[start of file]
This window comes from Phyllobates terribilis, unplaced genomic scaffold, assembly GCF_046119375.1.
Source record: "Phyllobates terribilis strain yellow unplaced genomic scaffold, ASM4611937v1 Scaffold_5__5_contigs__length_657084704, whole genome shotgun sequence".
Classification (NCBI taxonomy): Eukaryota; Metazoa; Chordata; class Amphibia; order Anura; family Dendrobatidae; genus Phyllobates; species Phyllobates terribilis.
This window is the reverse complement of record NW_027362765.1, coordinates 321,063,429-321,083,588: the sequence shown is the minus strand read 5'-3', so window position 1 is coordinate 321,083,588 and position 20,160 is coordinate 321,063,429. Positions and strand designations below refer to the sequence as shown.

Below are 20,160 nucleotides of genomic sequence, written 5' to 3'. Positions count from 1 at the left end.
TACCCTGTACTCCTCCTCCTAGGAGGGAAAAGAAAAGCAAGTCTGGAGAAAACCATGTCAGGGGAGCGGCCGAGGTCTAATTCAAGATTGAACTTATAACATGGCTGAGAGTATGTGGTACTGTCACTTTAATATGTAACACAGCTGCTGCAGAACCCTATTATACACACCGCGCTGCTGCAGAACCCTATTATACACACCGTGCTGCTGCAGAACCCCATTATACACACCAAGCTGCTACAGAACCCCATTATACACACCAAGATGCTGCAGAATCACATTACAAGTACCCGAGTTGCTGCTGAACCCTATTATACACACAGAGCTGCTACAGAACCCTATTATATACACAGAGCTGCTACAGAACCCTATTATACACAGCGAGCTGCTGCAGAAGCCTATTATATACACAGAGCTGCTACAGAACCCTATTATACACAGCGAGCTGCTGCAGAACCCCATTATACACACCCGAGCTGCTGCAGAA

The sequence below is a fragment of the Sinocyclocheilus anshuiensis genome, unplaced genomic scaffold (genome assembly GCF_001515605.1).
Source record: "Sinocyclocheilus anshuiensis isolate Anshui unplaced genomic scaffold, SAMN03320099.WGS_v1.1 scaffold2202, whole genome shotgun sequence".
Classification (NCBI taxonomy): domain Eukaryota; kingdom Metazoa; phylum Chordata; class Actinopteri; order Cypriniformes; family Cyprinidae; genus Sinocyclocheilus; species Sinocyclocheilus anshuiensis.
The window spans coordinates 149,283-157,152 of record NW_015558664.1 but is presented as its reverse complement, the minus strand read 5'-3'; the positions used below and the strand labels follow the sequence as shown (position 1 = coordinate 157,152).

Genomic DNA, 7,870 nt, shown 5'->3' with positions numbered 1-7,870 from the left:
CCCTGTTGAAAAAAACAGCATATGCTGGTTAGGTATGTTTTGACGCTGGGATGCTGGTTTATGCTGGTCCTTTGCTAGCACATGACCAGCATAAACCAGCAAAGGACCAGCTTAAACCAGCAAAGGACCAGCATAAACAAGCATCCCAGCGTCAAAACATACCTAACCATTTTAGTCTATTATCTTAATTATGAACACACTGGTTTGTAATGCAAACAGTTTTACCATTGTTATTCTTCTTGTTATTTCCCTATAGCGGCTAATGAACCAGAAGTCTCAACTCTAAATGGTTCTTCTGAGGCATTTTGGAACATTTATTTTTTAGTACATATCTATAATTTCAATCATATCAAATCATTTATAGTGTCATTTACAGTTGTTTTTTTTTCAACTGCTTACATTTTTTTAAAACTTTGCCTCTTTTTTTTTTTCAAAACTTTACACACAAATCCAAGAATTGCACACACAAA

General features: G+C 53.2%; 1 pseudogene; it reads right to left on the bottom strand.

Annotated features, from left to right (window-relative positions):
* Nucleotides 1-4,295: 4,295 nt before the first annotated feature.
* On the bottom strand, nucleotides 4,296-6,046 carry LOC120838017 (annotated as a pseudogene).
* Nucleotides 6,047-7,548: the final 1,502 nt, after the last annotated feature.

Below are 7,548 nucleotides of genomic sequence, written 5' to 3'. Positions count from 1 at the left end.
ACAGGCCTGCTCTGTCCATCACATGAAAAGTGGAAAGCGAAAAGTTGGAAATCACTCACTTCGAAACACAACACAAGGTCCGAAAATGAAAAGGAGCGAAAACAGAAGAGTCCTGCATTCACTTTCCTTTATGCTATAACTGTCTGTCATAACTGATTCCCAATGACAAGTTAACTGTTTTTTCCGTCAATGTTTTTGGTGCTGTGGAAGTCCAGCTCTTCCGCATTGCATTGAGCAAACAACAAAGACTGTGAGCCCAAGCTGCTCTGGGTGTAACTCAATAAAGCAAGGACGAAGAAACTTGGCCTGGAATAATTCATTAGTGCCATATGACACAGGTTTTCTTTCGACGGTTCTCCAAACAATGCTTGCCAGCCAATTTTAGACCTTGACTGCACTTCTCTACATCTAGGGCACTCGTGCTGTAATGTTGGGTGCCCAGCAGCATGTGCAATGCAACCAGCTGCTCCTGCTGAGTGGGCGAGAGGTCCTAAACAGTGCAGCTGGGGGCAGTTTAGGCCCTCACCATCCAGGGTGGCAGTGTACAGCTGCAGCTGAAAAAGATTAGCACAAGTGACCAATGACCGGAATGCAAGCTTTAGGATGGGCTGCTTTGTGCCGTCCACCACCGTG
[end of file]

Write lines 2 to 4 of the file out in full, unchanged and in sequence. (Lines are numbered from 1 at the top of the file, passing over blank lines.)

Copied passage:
Source record: "Phyllobates terribilis strain yellow unplaced genomic scaffold, ASM4611937v1 Scaffold_5__5_contigs__length_657084704, whole genome shotgun sequence".
Classification (NCBI taxonomy): Eukaryota; Metazoa; Chordata; class Amphibia; order Anura; family Dendrobatidae; genus Phyllobates; species Phyllobates terribilis.
This window is the reverse complement of record NW_027362765.1, coordinates 321,063,429-321,083,588: the sequence shown is the minus strand read 5'-3', so window position 1 is coordinate 321,083,588 and position 20,160 is coordinate 321,063,429. Positions and strand designations below refer to the sequence as shown.